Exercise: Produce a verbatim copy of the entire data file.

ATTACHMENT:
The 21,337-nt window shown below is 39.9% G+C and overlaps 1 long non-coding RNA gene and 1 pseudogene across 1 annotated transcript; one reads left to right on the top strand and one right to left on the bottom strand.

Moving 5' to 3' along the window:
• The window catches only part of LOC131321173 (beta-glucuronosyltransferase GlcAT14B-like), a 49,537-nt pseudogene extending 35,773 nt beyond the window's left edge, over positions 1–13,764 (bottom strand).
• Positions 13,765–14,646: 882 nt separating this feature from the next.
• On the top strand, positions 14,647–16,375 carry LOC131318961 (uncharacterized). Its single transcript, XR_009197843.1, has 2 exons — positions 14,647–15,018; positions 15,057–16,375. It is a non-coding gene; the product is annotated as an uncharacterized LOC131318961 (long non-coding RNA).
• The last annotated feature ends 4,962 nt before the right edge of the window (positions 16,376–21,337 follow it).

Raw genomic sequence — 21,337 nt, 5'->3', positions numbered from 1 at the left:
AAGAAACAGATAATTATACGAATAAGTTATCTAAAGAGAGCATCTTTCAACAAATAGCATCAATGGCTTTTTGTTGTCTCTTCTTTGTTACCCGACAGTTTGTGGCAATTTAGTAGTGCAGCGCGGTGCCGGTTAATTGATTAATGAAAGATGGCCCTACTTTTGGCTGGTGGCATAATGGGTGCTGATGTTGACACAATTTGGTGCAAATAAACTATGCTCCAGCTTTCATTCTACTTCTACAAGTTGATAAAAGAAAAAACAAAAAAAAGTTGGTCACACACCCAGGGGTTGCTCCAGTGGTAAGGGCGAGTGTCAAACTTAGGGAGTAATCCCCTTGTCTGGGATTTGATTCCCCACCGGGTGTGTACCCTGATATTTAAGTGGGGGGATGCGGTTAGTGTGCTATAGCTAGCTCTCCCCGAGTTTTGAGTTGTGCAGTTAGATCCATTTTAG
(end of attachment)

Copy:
The 21,337-nt window shown below is 39.9% G+C and overlaps 1 long non-coding RNA gene and 1 pseudogene across 1 annotated transcript; one reads left to right on the top strand and one right to left on the bottom strand.

Moving 5' to 3' along the window:
• The window catches only part of LOC131321173 (beta-glucuronosyltransferase GlcAT14B-like), a 49,537-nt pseudogene extending 35,773 nt beyond the window's left edge, over positions 1–13,764 (bottom strand).
• Positions 13,765–14,646: 882 nt separating this feature from the next.
• On the top strand, positions 14,647–16,375 carry LOC131318961 (uncharacterized). Its single transcript, XR_009197843.1, has 2 exons — positions 14,647–15,018; positions 15,057–16,375. It is a non-coding gene; the product is annotated as an uncharacterized LOC131318961 (long non-coding RNA).
• The last annotated feature ends 4,962 nt before the right edge of the window (positions 16,376–21,337 follow it).

Raw genomic sequence — 21,337 nt, 5'->3', positions numbered from 1 at the left:
AAGAAACAGATAATTATACGAATAAGTTATCTAAAGAGAGCATCTTTCAACAAATAGCATCAATGGCTTTTTGTTGTCTCTTCTTTGTTACCCGACAGTTTGTGGCAATTTAGTAGTGCAGCGCGGTGCCGGTTAATTGATTAATGAAAGATGGCCCTACTTTTGGCTGGTGGCATAATGGGTGCTGATGTTGACACAATTTGGTGCAAATAAACTATGCTCCAGCTTTCATTCTACTTCTACAAGTTGATAAAAGAAAAAACAAAAAAAAGTTGGTCACACACCCAGGGGTTGCTCCAGTGGTAAGGGCGAGTGTCAAACTTAGGGAGTAATCCCCTTGTCTGGGATTTGATTCCCCACCGGGTGTGTACCCTGATATTTAAGTGGGGGGATGCGGTTAGTGTGCTATAGCTAGCTCTCCCCGAGTTTTGAGTTGTGCAGTTAGATCCATTTTAG